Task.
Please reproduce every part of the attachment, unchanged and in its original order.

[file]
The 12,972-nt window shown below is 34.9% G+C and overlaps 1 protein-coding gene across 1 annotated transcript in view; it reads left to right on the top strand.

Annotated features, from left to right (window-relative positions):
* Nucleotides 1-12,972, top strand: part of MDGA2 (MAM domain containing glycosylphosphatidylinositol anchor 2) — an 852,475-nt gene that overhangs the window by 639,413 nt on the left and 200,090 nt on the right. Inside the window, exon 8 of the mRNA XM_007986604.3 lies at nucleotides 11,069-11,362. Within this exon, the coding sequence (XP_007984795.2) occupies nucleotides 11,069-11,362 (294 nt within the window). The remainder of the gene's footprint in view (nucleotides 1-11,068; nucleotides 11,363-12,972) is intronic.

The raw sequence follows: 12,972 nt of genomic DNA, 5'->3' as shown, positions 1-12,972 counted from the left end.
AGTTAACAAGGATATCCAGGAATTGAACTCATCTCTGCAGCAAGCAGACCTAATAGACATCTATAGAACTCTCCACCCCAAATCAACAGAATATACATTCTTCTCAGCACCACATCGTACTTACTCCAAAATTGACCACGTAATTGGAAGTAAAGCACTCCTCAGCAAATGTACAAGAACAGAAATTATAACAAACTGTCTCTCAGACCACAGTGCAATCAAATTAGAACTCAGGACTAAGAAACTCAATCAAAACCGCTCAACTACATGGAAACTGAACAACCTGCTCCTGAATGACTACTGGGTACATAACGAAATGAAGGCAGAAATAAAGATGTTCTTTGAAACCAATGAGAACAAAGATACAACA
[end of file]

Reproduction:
The 12,972-nt window shown below is 34.9% G+C and overlaps 1 protein-coding gene across 1 annotated transcript in view; it reads left to right on the top strand.

Annotated features, from left to right (window-relative positions):
* Nucleotides 1-12,972, top strand: part of MDGA2 (MAM domain containing glycosylphosphatidylinositol anchor 2) — an 852,475-nt gene that overhangs the window by 639,413 nt on the left and 200,090 nt on the right. Inside the window, exon 8 of the mRNA XM_007986604.3 lies at nucleotides 11,069-11,362. Within this exon, the coding sequence (XP_007984795.2) occupies nucleotides 11,069-11,362 (294 nt within the window). The remainder of the gene's footprint in view (nucleotides 1-11,068; nucleotides 11,363-12,972) is intronic.

The raw sequence follows: 12,972 nt of genomic DNA, 5'->3' as shown, positions 1-12,972 counted from the left end.
AGTTAACAAGGATATCCAGGAATTGAACTCATCTCTGCAGCAAGCAGACCTAATAGACATCTATAGAACTCTCCACCCCAAATCAACAGAATATACATTCTTCTCAGCACCACATCGTACTTACTCCAAAATTGACCACGTAATTGGAAGTAAAGCACTCCTCAGCAAATGTACAAGAACAGAAATTATAACAAACTGTCTCTCAGACCACAGTGCAATCAAATTAGAACTCAGGACTAAGAAACTCAATCAAAACCGCTCAACTACATGGAAACTGAACAACCTGCTCCTGAATGACTACTGGGTACATAACGAAATGAAGGCAGAAATAAAGATGTTCTTTGAAACCAATGAGAACAAAGATACAACA